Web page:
Political pundits inside the D.C. Beltway have their panties in bunches over the prospect of Sen. Bernie Sanders becoming the Democrats’ 2020 presidential candidate. Our guest columnist suggests waiting until a fat lady sings.
By Wally Hayman
Does anybody, besides me, remember Bill Clinton?He was a little known Arkansas governor and relatively late entry into the 1992 Democratic race, not having announced his intentions until October 3rd, 1991. Poor Clinton lost 11 out of the first 12 primary races in 1992 and while they weren’t all wipeouts, he had, never the less, dug himself a deep hole.
Clinton lost the first 5 contests (IA,NH, ME, SD, CO), before winning Georgia (the first race staged in his native South). Unfortunately for Bill, what followed that victory were 6 straight losses in ID, MD, MN, UT, WA & AR. He performed even worse in 5 of those 6 losses, never receiving more than 18% of the vote in 5, and not competing at all in Minnesota.
After 12 contests, the soon-to-be-forgotten Tom Harkin had already won 3 races to Clinton’s 1.
But Clinton managed to hold on to his seemingly fading hopes by winning back-to-back victories in South Carolina and Wyoming. He then suffered through two more loses in the diverse states of Nevada and Delaware.So after the first 15 contests, Clinton’s scorecard leading up to Super Tuesday (on March 10th that year) came to just 3 wins – 2 in his native Dixie and 1 in Wyoming, the least populated state in the nation. With Super Tuesday approaching, it seemed apparent that Bill Clinton’s presidential aspirations were on the verge of fading into obscurity.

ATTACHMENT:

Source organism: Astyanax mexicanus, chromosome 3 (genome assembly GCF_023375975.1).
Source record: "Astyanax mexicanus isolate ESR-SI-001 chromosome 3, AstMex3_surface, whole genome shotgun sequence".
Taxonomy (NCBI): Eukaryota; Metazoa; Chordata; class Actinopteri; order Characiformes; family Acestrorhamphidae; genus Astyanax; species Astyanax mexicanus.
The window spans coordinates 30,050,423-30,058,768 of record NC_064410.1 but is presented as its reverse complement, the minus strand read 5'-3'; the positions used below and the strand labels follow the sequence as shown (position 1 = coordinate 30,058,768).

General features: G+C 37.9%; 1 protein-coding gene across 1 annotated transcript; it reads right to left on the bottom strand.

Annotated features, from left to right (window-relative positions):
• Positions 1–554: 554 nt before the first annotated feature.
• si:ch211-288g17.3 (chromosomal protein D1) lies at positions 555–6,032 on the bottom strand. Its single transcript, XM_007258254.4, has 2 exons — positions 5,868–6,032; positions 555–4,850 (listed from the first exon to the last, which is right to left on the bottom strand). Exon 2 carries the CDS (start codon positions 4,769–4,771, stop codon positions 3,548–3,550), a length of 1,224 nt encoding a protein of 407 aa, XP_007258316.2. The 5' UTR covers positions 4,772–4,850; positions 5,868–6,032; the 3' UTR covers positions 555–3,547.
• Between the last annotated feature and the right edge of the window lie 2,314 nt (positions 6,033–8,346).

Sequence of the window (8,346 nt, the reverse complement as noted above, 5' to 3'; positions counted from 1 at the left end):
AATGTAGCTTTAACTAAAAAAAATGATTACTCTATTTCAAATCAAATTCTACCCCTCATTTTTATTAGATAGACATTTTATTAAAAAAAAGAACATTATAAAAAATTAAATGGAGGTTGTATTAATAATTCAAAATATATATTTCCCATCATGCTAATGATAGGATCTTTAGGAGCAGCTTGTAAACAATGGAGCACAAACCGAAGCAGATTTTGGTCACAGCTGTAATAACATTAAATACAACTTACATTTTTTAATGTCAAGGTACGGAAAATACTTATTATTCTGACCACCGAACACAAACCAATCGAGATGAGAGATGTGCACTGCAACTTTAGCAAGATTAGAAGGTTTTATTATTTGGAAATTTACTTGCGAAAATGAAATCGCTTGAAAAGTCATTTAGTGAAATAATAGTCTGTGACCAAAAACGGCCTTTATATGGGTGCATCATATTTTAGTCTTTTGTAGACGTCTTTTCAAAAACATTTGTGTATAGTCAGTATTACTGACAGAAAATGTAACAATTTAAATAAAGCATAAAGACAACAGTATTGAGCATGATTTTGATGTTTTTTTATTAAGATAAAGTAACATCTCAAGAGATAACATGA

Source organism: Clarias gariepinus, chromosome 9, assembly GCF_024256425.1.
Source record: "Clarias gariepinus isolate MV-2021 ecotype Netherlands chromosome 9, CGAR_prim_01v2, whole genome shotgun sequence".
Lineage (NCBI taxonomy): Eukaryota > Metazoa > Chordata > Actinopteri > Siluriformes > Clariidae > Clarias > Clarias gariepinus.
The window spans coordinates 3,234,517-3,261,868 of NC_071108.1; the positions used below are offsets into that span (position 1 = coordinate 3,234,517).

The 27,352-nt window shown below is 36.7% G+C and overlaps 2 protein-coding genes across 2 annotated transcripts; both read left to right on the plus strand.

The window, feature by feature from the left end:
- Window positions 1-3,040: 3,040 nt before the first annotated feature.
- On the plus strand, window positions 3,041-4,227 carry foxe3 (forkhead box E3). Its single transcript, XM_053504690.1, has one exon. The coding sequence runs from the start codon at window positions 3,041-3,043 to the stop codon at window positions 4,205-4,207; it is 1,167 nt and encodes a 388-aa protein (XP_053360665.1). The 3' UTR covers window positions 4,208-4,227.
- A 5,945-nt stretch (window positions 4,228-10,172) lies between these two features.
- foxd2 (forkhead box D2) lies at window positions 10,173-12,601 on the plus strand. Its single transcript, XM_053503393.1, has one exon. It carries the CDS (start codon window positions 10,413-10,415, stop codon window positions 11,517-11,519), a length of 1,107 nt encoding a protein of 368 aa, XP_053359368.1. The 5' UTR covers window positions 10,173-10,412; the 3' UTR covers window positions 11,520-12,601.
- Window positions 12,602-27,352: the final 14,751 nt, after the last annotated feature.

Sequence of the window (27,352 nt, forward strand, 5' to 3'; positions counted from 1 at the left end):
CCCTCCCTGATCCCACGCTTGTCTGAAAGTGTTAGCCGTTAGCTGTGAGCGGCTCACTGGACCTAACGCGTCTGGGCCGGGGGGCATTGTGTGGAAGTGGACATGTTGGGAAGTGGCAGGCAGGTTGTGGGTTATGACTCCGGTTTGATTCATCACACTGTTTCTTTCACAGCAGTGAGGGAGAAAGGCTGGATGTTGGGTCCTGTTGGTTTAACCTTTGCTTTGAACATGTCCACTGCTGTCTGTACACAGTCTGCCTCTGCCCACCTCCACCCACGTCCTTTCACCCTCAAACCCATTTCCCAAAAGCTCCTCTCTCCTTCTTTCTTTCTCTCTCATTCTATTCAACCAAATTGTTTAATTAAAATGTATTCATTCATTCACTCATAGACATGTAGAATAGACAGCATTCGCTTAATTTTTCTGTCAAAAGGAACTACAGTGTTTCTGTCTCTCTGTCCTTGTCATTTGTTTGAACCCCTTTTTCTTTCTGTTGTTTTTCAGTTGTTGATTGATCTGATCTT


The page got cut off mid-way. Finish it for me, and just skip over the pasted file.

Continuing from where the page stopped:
By the same date, Paul Tsongas had already won 5 primaries, including New Hampshire, Maryland, Utah, Washington and Arizona – plus a 2nd place finish in South Carolina, thereby showing strength in every quadrant of the country.
So it was no surprise when Tsongas went on to win the nomination and the presidency.
Wally Hayman lives in Philadelphia. He is a retired recording engineer, producer & writer.